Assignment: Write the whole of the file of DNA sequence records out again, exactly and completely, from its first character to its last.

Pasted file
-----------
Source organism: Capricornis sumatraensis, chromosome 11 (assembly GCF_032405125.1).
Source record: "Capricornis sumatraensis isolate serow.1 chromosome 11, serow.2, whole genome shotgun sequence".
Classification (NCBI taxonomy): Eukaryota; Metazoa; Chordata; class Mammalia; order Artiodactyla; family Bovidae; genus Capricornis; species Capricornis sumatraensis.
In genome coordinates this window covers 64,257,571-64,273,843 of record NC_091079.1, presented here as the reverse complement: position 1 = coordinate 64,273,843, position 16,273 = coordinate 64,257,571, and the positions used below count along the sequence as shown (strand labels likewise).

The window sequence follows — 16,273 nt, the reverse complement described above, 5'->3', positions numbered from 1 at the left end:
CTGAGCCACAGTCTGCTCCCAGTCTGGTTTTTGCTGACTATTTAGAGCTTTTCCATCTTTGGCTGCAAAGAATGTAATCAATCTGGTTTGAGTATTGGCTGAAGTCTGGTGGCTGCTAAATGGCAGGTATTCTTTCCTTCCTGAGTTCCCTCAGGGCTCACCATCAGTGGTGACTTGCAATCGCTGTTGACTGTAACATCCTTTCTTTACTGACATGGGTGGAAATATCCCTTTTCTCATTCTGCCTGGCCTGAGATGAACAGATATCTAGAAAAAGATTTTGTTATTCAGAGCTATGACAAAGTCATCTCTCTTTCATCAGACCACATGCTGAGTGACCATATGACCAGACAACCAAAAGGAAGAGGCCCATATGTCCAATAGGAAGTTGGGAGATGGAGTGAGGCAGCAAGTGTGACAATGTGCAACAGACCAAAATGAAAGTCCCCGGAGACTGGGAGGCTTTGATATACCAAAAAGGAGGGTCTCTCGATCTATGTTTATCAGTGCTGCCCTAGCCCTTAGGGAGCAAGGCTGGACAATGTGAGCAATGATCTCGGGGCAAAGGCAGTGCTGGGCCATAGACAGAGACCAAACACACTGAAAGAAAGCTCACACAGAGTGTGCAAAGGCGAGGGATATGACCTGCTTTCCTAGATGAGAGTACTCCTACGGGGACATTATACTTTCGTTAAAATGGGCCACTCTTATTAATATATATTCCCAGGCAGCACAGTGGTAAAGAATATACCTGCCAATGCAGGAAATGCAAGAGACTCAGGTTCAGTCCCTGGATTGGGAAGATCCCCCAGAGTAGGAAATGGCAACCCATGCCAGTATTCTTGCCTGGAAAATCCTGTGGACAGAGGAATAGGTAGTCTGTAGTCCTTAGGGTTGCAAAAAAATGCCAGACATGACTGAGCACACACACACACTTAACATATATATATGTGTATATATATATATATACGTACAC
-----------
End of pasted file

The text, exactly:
Source organism: Capricornis sumatraensis, chromosome 11 (assembly GCF_032405125.1).
Source record: "Capricornis sumatraensis isolate serow.1 chromosome 11, serow.2, whole genome shotgun sequence".
Classification (NCBI taxonomy): Eukaryota; Metazoa; Chordata; class Mammalia; order Artiodactyla; family Bovidae; genus Capricornis; species Capricornis sumatraensis.
In genome coordinates this window covers 64,257,571-64,273,843 of record NC_091079.1, presented here as the reverse complement: position 1 = coordinate 64,273,843, position 16,273 = coordinate 64,257,571, and the positions used below count along the sequence as shown (strand labels likewise).

The window sequence follows — 16,273 nt, the reverse complement described above, 5'->3', positions numbered from 1 at the left end:
CTGAGCCACAGTCTGCTCCCAGTCTGGTTTTTGCTGACTATTTAGAGCTTTTCCATCTTTGGCTGCAAAGAATGTAATCAATCTGGTTTGAGTATTGGCTGAAGTCTGGTGGCTGCTAAATGGCAGGTATTCTTTCCTTCCTGAGTTCCCTCAGGGCTCACCATCAGTGGTGACTTGCAATCGCTGTTGACTGTAACATCCTTTCTTTACTGACATGGGTGGAAATATCCCTTTTCTCATTCTGCCTGGCCTGAGATGAACAGATATCTAGAAAAAGATTTTGTTATTCAGAGCTATGACAAAGTCATCTCTCTTTCATCAGACCACATGCTGAGTGACCATATGACCAGACAACCAAAAGGAAGAGGCCCATATGTCCAATAGGAAGTTGGGAGATGGAGTGAGGCAGCAAGTGTGACAATGTGCAACAGACCAAAATGAAAGTCCCCGGAGACTGGGAGGCTTTGATATACCAAAAAGGAGGGTCTCTCGATCTATGTTTATCAGTGCTGCCCTAGCCCTTAGGGAGCAAGGCTGGACAATGTGAGCAATGATCTCGGGGCAAAGGCAGTGCTGGGCCATAGACAGAGACCAAACACACTGAAAGAAAGCTCACACAGAGTGTGCAAAGGCGAGGGATATGACCTGCTTTCCTAGATGAGAGTACTCCTACGGGGACATTATACTTTCGTTAAAATGGGCCACTCTTATTAATATATATTCCCAGGCAGCACAGTGGTAAAGAATATACCTGCCAATGCAGGAAATGCAAGAGACTCAGGTTCAGTCCCTGGATTGGGAAGATCCCCCAGAGTAGGAAATGGCAACCCATGCCAGTATTCTTGCCTGGAAAATCCTGTGGACAGAGGAATAGGTAGTCTGTAGTCCTTAGGGTTGCAAAAAAATGCCAGACATGACTGAGCACACACACACACTTAACATATATATATGTGTATATATATATATATACGTACAC